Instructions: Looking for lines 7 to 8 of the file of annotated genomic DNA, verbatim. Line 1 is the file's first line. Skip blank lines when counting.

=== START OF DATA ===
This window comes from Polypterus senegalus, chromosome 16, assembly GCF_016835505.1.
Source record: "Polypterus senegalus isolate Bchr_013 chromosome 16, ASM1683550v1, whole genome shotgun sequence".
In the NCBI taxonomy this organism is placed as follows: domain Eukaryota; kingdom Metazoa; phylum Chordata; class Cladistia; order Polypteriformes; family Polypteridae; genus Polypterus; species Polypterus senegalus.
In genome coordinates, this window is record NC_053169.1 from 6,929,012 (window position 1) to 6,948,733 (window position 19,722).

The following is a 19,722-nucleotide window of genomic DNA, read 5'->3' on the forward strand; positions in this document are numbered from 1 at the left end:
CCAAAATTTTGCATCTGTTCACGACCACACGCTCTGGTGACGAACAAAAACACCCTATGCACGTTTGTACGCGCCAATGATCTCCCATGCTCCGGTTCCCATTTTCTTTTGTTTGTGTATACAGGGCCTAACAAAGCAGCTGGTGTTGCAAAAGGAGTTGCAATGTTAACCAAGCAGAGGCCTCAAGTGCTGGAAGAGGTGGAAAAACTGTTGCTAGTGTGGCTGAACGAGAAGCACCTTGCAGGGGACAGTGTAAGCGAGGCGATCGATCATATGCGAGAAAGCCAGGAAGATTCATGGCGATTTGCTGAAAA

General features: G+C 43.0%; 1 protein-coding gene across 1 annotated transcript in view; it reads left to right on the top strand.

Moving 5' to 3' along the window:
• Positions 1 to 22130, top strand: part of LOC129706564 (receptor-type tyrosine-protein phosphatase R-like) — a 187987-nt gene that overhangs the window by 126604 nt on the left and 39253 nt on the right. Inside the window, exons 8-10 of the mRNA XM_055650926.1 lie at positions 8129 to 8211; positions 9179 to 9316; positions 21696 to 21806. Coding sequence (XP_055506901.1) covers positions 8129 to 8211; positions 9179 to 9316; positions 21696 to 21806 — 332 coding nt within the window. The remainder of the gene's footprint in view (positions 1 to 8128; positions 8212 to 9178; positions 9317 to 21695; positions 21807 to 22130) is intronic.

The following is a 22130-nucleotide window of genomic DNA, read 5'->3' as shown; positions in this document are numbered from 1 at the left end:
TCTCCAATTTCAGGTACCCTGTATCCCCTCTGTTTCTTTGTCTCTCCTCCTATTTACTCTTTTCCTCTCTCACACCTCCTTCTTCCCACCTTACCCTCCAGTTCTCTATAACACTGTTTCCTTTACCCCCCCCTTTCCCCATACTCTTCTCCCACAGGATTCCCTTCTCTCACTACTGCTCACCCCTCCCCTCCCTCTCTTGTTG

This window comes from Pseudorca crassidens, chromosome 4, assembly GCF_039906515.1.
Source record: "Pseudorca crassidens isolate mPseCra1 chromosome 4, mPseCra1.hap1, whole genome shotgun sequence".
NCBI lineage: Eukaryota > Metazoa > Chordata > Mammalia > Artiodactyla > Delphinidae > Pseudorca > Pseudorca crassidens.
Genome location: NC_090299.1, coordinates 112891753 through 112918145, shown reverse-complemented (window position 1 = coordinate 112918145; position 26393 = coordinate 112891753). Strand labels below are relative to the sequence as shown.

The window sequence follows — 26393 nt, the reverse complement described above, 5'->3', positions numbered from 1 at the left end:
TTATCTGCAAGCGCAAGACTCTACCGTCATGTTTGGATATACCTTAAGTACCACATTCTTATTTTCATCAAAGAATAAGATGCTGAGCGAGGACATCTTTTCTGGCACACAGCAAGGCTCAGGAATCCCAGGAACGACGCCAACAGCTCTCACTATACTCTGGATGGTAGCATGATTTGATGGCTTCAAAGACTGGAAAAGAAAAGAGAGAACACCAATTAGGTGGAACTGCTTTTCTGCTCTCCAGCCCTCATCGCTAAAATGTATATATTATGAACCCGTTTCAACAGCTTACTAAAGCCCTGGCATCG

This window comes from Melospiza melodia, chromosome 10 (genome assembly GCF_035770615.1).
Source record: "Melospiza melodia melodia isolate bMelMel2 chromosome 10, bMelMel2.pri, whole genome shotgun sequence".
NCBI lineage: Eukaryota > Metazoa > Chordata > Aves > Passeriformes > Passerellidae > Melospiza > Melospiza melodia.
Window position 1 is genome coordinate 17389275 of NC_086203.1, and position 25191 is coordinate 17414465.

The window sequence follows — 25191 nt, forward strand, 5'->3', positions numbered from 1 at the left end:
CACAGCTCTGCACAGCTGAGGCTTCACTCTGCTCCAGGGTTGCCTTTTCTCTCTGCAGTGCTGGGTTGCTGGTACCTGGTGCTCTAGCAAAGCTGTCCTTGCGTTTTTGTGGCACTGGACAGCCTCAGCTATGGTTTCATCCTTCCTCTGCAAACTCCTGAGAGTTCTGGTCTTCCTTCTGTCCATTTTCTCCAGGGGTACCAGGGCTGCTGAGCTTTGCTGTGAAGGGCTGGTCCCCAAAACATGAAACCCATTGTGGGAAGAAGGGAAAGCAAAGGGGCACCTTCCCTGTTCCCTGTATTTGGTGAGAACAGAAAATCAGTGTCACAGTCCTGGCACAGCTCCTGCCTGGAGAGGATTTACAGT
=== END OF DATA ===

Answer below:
General features: G+C 43.0%; 1 protein-coding gene across 1 annotated transcript in view; it reads left to right on the top strand.

Moving 5' to 3' along the window: